Church Inquiries and Examinations by the IRS | A Look at Section 7611 and Its Exceptions

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Cory D. Halliburton

Cory D. Halliburton



Cory Halliburton serves as general counsel and business adviser to a nationwide nonprofit / tax-exempt client base, as well as for multi-state professional service companies. He is a results-oriented attorney, with executive-level strategy and an understanding of the intersection of law and business judgment. With a practical upbringing, he pushes for process-driven results in internal governance, strategy and compliance with employment law, and complex or unique contracts and business relationships.

He dedicated the first ten years of his practice to mainly commercial litigation matters in West Texas and the Dallas-Fort Worth Metroplex. During that experience, Mr. Halliburton transitioned his practice to a more general counsel role, with an emphasis on nonprofit and tax-exempt organizations, advising those organizations through formation, dissolution, litigation, governance, leadership succession, employment law, contracts, intellectual property, tax exemption issues, policy creation, mergers and other. He has served as borrower’s counsel for tax-exempt bond and loan transactions near $100 million aggregate; some with complex pre-issue construction, debt payoff and other debt financing challenges.

Mr. Halliburton also serves as outside legal and business advisor for executive professionals in multi-state engineering firms, with a focus on drafting and counsel on significant service agreements, employment law matters, and protection of trade secrets.

IRS Inquiries and Examinations, Generally – Sections 6201 and 7602. Generally, the IRS is authorized and required by 26 U.S.C. § 6201(a) “to make the inquiries, determinations, and assessments of all taxes” imposed by the Internal Revenue Code.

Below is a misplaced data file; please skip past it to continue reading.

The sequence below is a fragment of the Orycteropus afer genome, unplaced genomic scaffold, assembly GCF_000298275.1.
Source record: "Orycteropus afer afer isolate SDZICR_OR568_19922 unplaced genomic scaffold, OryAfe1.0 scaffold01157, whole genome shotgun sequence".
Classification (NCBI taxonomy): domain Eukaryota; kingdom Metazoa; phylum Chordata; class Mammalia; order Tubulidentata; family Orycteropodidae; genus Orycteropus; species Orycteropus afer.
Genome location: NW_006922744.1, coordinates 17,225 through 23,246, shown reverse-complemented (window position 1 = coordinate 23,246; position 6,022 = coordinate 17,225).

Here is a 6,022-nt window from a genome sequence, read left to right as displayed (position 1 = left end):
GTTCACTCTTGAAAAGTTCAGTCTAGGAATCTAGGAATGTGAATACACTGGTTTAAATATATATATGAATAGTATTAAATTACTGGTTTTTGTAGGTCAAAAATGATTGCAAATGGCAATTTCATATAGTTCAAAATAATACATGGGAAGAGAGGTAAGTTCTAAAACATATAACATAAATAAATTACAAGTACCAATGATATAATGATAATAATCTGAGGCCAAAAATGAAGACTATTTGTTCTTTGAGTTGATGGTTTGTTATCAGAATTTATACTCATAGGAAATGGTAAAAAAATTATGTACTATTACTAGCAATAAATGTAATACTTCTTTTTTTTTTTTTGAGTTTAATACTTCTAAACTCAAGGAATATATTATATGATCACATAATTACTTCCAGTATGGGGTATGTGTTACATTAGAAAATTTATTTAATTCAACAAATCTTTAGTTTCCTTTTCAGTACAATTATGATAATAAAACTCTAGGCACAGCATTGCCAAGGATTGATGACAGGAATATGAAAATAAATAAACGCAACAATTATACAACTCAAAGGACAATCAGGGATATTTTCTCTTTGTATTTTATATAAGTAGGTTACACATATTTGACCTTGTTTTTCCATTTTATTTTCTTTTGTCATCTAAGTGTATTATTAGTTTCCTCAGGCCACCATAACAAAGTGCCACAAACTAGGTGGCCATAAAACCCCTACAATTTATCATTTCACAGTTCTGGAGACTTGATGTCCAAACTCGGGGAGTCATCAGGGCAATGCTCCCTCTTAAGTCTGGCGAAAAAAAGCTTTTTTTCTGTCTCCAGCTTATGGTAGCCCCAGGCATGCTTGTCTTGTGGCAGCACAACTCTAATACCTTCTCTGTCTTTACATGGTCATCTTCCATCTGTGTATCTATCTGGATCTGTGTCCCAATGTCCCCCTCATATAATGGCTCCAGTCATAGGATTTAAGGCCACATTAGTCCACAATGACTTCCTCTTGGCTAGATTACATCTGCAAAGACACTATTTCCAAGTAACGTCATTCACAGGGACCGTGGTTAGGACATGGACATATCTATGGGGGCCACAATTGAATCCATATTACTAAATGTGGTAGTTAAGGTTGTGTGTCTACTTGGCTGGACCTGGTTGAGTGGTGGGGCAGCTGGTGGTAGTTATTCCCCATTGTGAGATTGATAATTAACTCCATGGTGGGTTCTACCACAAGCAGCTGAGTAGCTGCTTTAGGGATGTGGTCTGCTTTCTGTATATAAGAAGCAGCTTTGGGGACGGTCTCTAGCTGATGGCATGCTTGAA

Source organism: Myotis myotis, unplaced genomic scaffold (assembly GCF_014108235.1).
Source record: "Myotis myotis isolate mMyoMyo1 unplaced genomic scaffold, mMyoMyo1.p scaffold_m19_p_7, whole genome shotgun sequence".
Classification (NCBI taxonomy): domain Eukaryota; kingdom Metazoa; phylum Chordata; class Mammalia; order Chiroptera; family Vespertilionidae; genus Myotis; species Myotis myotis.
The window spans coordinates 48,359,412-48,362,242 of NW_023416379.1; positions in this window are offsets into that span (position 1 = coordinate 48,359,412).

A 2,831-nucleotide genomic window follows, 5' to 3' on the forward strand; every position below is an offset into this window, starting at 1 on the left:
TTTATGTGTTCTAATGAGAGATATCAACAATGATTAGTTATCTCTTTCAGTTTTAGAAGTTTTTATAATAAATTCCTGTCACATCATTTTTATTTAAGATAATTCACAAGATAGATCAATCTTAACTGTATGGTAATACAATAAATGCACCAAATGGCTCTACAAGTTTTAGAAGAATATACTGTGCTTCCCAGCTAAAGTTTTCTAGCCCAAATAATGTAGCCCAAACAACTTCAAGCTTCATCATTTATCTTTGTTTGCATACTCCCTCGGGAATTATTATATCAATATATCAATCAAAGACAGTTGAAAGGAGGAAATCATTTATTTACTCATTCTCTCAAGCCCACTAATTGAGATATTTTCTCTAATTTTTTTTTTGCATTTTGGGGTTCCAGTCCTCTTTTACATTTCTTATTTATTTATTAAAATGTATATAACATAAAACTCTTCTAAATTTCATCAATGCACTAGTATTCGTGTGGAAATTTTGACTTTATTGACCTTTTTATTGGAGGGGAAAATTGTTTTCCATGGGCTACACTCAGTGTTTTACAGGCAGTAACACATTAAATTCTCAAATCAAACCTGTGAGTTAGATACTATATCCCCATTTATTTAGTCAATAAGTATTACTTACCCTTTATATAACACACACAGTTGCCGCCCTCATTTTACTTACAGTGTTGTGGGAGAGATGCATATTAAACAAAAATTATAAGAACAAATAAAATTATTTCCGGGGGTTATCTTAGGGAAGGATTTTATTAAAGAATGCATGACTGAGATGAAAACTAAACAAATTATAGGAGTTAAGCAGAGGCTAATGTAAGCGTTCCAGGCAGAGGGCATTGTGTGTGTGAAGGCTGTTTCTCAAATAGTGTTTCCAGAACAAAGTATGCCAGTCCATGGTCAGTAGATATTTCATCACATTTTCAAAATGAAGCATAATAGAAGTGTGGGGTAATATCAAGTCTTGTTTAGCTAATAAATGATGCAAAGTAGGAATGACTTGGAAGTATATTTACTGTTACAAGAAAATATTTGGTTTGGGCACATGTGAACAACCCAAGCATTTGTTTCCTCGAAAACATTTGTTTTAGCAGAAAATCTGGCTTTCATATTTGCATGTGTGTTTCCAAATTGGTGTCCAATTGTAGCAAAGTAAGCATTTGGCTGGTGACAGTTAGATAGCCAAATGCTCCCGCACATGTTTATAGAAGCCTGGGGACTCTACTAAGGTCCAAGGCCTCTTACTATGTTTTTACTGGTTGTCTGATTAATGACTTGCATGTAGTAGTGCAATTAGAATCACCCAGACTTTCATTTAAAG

To execute on that requirement, Congress, via section 7602, granted the IRS broad latitude to issue summonses “‘[f]or the purpose of ascertaining the correctness of any return, making a return where none has been made, determining the liability of any person for any internal revenue tax …, or collecting any such liability.’” United States v. Clarke, 573 U.S. 248, 250 (2014) (quoting 26 U.S.C. § 7602(a)). The IRS has the authority to issue summonses to the subject taxpayer and to third parties who may have relevant information.  See 26 U.S.C. § 7602(a)(2); Standing Akimbo, LLC v. United States, 955 F.3d 1146, 1154 (10th Cir. 2020). If a person or entity fails to comply with a summons, the IRS can bring an enforcement proceeding in a district court. 26 U.S.C. § 7604.

The IRS must have a good faith basis for issuing a summons under section 7602. To determine if a good faith basis exists, the courts evaluate these four factors: (1) whether the investigation will be conducted pursuant to a legitimate purpose, (2) whether the inquiry may be relevant to the purpose, (3) whether the information sought is not already within the IRS’s possession, and (4) whether the administrative steps required by the Internal Revenue Code have been followed. See United States v. Powell, 379 U.S. 48, 57-58 (1964).

Church Inquiries and Examinations, Section 7611. Section 7611 of the Code provides a different and unique statutory regime for inquiries and examinations of churches. Section 7611 restricts those inquiries and examinations, including the IRS’s ability to examine “church records,” and provides a detailed process for when and how those examinations may occur. See 26 U.S.C. § 7611(a), (h) (defining “church records” as “all corporate and financial records regularly kept by a church, including corporate minute books and lists of members and contributors.”).  Under section 7611, the IRS may begin a church tax inquiry only if: (A) reasonable belief requirements and (B) specific notice requirements have been met.

Reasonable Belief Requirements. The “reasonable belief” requirements are met “if an appropriate high-level Treasury official reasonably believes (on the basis of facts and circumstances recorded in writing) that the church—(A) may not be exempt, by reason of its status as a church, from tax under section 501(a), or (B) may be carrying on an unrelated trade or business (within the meaning of section 513) or otherwise engaged in activities subject to taxation under this title.” Id. at § 7611(a)(2)-(a)(2)(B).